The United States and Iran finally reached an agreement to bring the captives back in December of 1980. Then Iran held the hostages there even longer. They waited all the way until when Ronald Reagan was sworn in as president before letting the plane carrying the hostages take off for America. It's no secret that Iran hated President Jimmy Carter, and this was seen as sort of one final slap in the face of Carter before he left office. 


This timing even once prompted an investigation into whether Reagan and Iran had reached some sort of backroom deal before the election. After all, the crisis did plenty to wreck Carter's reelection hopes. That investigation found no evidence of any such deal, but it's still a conspiracy theory that's out there.

Thursday, November 3, 2016

On This Day In Boomer History - Godzilla Is Unleashed


On this day in 1954, the original film Godzilla (or Gojira as it was called in Japan) was released in in that country, unleashing a series of terrifying monster attacks that continue until today.

In the film, Godzilla symbolizes nuclear holocaust and has since been culturally identified as a strong metaphor for nuclear weapons.


"The theme of the film, from the beginning, was the terror of the bomb. Mankind had created the bomb, and now nature was going to take revenge on mankind," producer Tomoyuki has explained.

The film became popular enough to spawn 27 Toho sequels, three American re-productions, (Godzilla, King of the Monsters!,King Kong vs. Godzilla and Godzilla 1985) two American films (a 1998 American reimagining and a 2014 American reboot) and inspire countless ripoffs, knockoffs, imitations, parodies and tributes. 
Since its debut, Godzilla has morphed into a worldwide cultural icon.

Saturday, October 29, 2016

On This Day in Boomer History - The Internet Arrives (1969)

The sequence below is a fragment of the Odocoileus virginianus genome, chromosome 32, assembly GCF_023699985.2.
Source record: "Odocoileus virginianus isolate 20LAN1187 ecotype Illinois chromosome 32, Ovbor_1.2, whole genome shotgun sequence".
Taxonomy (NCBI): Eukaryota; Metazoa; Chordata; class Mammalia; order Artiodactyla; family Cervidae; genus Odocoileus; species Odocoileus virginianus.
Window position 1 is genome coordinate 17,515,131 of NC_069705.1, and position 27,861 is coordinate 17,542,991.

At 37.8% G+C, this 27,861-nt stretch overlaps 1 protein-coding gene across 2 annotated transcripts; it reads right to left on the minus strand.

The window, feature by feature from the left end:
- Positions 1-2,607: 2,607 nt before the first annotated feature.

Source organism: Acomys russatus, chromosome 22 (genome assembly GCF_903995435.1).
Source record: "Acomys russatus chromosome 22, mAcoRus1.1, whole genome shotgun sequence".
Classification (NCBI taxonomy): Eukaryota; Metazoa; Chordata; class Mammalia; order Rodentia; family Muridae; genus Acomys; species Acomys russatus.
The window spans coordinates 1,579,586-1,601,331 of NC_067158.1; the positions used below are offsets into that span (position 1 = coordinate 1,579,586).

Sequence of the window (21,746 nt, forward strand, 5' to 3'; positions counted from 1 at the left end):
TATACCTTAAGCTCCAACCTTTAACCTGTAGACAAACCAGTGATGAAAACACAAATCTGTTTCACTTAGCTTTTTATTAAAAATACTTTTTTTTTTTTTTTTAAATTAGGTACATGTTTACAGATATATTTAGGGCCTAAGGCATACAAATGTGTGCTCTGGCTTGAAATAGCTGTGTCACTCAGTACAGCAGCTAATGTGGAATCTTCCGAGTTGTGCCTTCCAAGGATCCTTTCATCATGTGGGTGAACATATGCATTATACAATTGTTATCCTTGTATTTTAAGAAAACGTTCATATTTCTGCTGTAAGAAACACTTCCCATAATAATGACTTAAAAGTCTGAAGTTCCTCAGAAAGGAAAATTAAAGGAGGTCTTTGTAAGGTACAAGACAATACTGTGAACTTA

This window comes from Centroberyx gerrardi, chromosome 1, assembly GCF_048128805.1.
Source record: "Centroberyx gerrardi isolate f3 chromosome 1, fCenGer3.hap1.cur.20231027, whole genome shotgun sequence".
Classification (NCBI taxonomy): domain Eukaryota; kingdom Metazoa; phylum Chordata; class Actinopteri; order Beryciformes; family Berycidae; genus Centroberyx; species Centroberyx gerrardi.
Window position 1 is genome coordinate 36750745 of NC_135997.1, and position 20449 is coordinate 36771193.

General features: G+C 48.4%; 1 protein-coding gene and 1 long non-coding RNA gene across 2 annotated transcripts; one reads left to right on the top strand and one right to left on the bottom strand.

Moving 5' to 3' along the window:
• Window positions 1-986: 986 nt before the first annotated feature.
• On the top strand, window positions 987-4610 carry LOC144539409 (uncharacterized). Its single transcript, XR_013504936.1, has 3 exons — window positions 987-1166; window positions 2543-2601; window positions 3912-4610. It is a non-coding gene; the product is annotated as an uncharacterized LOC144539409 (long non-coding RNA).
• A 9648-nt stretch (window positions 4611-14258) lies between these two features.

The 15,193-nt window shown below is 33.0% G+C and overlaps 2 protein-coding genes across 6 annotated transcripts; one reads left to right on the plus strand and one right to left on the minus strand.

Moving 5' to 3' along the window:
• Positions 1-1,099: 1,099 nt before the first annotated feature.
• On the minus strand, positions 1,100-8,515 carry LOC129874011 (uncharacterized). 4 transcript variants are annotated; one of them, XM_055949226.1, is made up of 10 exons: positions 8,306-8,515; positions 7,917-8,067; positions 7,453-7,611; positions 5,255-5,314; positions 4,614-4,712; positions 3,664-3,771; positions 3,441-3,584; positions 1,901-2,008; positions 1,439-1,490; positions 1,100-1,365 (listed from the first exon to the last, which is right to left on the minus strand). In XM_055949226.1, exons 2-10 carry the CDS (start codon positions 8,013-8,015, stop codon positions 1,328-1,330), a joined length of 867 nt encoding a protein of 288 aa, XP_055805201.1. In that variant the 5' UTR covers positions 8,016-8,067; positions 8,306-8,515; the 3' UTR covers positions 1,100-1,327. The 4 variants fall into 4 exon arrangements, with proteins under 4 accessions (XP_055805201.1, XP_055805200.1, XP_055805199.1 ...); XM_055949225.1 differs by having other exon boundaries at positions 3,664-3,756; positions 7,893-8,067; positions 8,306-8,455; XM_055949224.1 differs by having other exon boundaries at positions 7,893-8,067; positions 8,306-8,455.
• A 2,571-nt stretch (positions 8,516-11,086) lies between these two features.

On October 29th, 1969, the internet got its start when the first host-to-host connection was made between UCLA and the Stanford Research Institute. 

Back in 1969, nobody thought the internet would become the lifeblood of our world the way that it has today. Back then it was more of a backup plan. 

The idea was that if there was ever a Soviet nuclear strike, we wanted a way to continue communicating with each other. As a result, it wasn't invented by Silicon Valley techies in their garage, it was made by the military's then-new division, the Defense Advanced Research Projects Agency (DARPA). 

They were more trying to create a phone system than anything else, but someone in the UK also had the idea that it would be helpful if you could send "packets" which contained data.

Tim Berners-Lee goes on the long list of people you may have never heard of that absolutely transformed the world. 

He's the guy who invented the World Wide Web in 1989. 

Contrary to what you may believe, the internet and the web are not the same thing. The web is the system many of us use to navigate the parts of the internet that we most frequently use on a daily basis. Think of it as the web linking websites and similar web resources out there, but not what you use when you download apps on iTunes.

Since then, Berners-Lee has worked tirelessly to expand the efficacy of the web and the amount of opportunity people have to use it. He was named one of the TIME 100, listing the most impactful people of the 20th century, and in 2004 he was knighted by Queen Elizabeth.

Former Vice president Al Gore has taken so much flack for claiming he invented the internet, you probably believe he actually did it. 

The famous "I invented the internet" quote was part of a rambling monologue he gave essentially laying out his resume in an interview with Wolf Blitzer. 

Then came Declan McCullagh from Wired who saw what Gore said and decided to write about it, jabbing at Gore for claiming to create something that was launched in 1969, when Gore was 21 and nowhere near a position of any authority.